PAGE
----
How to be a Better Tourist- Leave No Trace

How to Be a Better Tourist: leave No Trace

In this episode of "How to Be A Better Tourist," I wanted to highlight a topic that is becoming a significant issue, trash and litter. How we are in 2019 and having to worry about people littering still blows my mind, but apparently it's a "thing" still. The philosophy behind "Leave No Trace" is so much more than just throwing your plastic water bottle in a trash bin. It's about how we plan for travels when things like accessible garbage cans and waste disposal infrastructure are not in place. It is about how we visit new places and leave them as pristine as we found them for the next person to enjoy. How do we as visitors enjoy places without negatively impacting the lands with our existence?

Skogafalls in Iceland.

Why is it important to leave no trace?

Let's talk about a prime example of where waste is becoming an issue- Mt. Everest. In the Spring of 2019

The Yale School of Forestry & Environmental Studies wrote a piece. It said that "Volunteers have removed more than 3 tons of trash from Mount Everest in just two weeks, part of an ambitious project by the Nepalese government to clean up decades of garbage left by hikers and tourists that has recently been exposed by melting snow and ice..."

3 tons! And this isn't just 3 tons of paper, and cups, and plastic bottles. This includes things like organic waste or even worse human waste (I'm talking doo -doo folks). Even in a place as remote as Mt.-friggin-Everest, trash is becoming an issue. And this is a great example, albeit extreme, of how to plan for a trip where you could be without a garbage can for days or weeks.

 

Photo by Awang Zhaxi/Xinhua via AP

Let's go beyond garbage. Leave No Trace is about how to take a more holistic approach to the way we respect the natural environment around us. When I was in Iceland, you could be standing on the edge of a lava field that looks desolate, barren, and void of life. But if you look closely, the lava is covered in a thin veil of moss. That moss took hundreds of years if not thousands of years to grow on that piece of black lava rock. Merely stepping on it could kill, and permanently destroy years of growth that occurred in near-impossible conditions that we as humans cannot even begin to fathom understanding. So the next time you want to lay your head down in a field of wild flora and fauna, think about it. Know that Mother Nature is giving you serious side eye. She worked too damn hard to let your greasy head just lay on her work so you can get the perfect selfie.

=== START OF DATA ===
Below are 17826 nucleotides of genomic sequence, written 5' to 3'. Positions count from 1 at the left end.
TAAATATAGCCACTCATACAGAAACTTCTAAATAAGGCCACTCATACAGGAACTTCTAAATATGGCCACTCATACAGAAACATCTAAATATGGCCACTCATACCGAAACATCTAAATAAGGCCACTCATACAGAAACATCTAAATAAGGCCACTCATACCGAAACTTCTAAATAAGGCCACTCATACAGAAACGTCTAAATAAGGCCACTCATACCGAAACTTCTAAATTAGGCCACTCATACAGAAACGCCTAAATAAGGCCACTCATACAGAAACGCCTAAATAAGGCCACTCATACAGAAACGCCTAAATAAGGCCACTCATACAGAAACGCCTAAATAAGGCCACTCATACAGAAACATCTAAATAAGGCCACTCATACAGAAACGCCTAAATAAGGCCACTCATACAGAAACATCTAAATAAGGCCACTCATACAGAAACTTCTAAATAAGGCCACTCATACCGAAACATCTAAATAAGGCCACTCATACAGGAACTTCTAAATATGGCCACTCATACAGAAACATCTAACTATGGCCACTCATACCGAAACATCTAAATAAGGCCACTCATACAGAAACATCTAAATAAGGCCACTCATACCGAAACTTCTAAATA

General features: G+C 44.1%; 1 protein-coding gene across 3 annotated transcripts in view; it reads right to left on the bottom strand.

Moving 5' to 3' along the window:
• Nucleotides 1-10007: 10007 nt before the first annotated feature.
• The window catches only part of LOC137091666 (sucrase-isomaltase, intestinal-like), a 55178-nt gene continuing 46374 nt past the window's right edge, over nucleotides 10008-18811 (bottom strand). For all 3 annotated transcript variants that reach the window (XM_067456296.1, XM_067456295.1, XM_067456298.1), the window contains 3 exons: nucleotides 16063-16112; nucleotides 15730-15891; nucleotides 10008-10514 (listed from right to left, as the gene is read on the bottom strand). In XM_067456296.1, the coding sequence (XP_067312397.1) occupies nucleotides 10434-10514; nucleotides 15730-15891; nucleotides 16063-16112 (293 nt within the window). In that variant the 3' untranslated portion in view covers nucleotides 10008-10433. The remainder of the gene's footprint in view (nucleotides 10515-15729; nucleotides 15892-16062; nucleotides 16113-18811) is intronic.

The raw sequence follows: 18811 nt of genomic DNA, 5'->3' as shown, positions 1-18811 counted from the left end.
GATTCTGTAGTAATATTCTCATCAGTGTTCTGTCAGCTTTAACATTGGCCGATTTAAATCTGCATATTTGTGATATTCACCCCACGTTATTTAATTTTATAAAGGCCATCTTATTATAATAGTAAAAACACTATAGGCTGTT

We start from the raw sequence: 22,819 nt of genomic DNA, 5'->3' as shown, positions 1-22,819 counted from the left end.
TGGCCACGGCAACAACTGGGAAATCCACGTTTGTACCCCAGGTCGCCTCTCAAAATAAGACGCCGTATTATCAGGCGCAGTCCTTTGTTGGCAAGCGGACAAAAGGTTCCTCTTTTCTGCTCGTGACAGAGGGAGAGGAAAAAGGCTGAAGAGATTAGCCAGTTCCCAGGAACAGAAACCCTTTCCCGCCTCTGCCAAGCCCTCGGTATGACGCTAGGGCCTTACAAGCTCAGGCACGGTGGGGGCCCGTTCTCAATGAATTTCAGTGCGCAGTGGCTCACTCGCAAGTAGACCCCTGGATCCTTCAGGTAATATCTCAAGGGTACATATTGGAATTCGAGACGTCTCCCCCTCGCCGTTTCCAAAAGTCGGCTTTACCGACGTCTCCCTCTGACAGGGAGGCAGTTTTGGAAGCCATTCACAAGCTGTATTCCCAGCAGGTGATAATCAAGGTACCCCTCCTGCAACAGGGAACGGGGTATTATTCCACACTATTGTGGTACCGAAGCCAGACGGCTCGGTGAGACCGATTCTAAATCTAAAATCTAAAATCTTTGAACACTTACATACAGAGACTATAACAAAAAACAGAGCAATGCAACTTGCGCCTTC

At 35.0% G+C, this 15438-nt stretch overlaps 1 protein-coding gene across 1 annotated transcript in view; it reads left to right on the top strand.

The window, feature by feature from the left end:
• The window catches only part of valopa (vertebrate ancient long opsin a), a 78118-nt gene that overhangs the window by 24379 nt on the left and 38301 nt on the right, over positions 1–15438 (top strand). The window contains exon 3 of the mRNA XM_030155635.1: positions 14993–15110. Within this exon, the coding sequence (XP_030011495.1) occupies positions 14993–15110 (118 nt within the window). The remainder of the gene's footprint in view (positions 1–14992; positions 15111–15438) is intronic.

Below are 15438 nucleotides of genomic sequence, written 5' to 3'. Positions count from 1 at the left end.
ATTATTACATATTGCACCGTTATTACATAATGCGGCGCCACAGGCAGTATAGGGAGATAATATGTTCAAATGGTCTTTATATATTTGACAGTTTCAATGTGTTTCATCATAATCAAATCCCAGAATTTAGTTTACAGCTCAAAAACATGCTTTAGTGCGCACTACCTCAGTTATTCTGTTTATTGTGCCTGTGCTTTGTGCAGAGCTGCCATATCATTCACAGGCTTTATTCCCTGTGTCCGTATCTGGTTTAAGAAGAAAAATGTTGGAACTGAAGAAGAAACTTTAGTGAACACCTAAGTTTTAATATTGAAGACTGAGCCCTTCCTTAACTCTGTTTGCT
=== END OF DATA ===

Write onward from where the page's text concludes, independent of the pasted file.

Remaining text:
So what can we do? The Center for Outdoor Ethics has 7 principles of Leave No Trace. It is a helpful way to plan for any excursion should you decide to wander off the beaten path for a few days.

angie of bobo design studio standing in Iceland

7 principles of leave no trace

The seven principles of Leave No Trace are a guideline for how to minimize impact when visiting different natural landscapes. While it is originally designed for those out in the wilderness, much of these principles can be applied to wherever you visit, even if it is your local park, or a foreign city.

  1. Plan Ahead
  2. Travel and Camp on Durable Surfaces
  3. Dispose of Waste Properly
  4. Leave What You Find
  5. Minimize Campfire Impacts
  6. Respect Wildlife
  7. Be Considerate of Other Visitors

If you want to learn more about responsible travel and getting a deeper understanding of the 7 principles of Leave No Trace, take a look at the Center for Outdoor Ethics.

Craig overlooking a moss field in Iceland

 

Be sure to check out my previous posts in the How to be a Better Tourist series! Up next? I'll discuss my thoughts on the topic of Overcrowding both from the views of how to deal with overcrowding on your travel, and tips on how to avoid it.


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And school might be back in session, but that doesn't mean you gotta stop traveling and having new experiences. It's never too late to start documenting your adventures. Take a look at my Wanderlust Passport available online!


 

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